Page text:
Despite the fact that I said I never wanted to move back home, it has been more of a seamless transition than I could have anticipated. It’s been a nice change to come home to open and empty spaces, something that rarely happened in a house full of ten girls. I’ll be living here for the next year while I finish up my masters, saving money on rent, and commuting 45-minutes to school. Part of me sees it as a time to honor my parents and all the sacrifices they’ve made over the past twenty-two years; a time to invest into my familial relationships, especially if I do end up moving overseas. One of my best friends from school will also be living here with me, so I’m pumped about that as well.

Second: we went on a family vacation.

For all the reasons this trip intended to be memorable, it was. The three siblings were reunited for two weeks, and more than that, I got to share a room with my sister and catch up on life. We got to hang out with our cousins and celebrate our grandparents. It was a meaningful time of being together. We’re fifteen years out from the first trip my grandparents took us all on and it was sweet to bring a level of closure to the season of being young, unattached, wide-eyed kids.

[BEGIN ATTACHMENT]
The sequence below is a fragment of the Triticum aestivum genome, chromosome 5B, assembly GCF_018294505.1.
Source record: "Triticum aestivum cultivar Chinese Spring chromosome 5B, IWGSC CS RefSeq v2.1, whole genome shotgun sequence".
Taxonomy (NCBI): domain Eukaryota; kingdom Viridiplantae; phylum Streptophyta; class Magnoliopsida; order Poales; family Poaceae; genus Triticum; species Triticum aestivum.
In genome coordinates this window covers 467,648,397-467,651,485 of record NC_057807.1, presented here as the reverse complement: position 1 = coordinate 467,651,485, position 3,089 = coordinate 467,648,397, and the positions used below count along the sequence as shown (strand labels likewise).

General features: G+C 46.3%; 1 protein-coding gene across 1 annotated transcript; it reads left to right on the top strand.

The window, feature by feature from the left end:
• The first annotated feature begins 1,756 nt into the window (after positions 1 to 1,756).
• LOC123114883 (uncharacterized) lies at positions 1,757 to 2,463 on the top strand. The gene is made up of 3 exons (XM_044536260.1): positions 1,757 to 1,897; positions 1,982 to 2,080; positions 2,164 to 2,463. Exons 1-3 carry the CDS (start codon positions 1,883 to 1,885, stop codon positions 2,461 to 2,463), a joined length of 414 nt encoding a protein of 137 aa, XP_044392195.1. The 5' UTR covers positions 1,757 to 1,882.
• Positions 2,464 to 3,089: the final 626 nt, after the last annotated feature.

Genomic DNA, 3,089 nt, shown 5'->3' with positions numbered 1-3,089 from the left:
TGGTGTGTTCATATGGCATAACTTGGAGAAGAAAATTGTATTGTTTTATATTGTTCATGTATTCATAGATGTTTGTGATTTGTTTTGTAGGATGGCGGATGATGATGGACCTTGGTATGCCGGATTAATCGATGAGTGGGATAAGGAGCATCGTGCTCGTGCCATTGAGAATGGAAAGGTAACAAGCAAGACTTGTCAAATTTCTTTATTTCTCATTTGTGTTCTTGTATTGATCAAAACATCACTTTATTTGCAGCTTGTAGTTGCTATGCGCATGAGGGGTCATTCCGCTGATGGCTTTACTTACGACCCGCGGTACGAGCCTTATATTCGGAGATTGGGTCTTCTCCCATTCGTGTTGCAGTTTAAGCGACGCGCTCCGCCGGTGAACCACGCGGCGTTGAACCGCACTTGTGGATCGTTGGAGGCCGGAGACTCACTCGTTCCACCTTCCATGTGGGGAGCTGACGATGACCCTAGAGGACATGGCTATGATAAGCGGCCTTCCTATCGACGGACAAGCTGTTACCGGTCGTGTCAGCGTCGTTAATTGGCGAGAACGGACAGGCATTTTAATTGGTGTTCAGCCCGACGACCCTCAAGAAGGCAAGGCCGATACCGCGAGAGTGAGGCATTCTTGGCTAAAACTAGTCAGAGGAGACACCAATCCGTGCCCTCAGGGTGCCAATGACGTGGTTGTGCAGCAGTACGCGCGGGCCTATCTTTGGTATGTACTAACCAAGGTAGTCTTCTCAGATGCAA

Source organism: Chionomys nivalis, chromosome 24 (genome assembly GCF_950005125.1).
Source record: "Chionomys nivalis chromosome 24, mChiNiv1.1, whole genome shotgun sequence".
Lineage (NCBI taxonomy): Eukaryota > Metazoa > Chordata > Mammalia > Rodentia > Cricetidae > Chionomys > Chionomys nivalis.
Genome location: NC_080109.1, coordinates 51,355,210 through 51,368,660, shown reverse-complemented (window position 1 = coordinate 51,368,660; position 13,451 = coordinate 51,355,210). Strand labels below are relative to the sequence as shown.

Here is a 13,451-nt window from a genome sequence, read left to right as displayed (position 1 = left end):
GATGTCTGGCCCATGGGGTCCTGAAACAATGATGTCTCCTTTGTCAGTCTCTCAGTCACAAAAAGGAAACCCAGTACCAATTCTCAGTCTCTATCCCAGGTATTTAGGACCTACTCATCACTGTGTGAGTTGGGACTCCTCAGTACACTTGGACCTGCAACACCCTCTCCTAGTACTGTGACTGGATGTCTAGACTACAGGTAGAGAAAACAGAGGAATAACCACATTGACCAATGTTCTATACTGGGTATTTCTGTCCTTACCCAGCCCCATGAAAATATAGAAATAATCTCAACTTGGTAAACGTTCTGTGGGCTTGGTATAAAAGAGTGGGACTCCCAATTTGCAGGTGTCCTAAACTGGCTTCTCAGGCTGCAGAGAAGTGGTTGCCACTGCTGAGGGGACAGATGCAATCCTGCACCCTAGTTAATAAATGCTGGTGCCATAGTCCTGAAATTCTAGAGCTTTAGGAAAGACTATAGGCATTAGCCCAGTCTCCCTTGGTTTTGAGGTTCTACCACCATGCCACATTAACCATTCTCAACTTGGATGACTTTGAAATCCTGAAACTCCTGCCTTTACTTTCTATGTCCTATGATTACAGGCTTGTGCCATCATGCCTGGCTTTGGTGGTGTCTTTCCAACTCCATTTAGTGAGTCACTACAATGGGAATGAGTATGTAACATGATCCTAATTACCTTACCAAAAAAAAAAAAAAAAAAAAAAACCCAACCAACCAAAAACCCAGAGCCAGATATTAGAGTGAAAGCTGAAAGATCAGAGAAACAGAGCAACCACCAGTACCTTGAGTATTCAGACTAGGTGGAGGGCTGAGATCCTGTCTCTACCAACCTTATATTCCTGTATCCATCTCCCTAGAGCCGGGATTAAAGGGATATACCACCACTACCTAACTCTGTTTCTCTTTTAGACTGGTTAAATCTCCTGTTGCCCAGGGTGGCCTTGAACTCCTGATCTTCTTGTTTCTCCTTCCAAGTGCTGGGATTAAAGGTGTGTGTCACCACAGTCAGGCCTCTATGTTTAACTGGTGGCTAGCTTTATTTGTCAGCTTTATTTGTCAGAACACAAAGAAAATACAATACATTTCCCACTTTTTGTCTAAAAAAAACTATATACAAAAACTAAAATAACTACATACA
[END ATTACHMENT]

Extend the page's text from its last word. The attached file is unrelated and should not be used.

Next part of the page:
This trip was also significant in ways that weren’t the initial intent. This trip, though structured for leisure, was something of a mini-vision trip for me. My “spiritual senses” were heightened, as I moved through places prayerfully, aware of the work of God in them. Before going, I skyped with people working and serving in most of the cities we visited, so my radar was up in terms of where God could be leading me.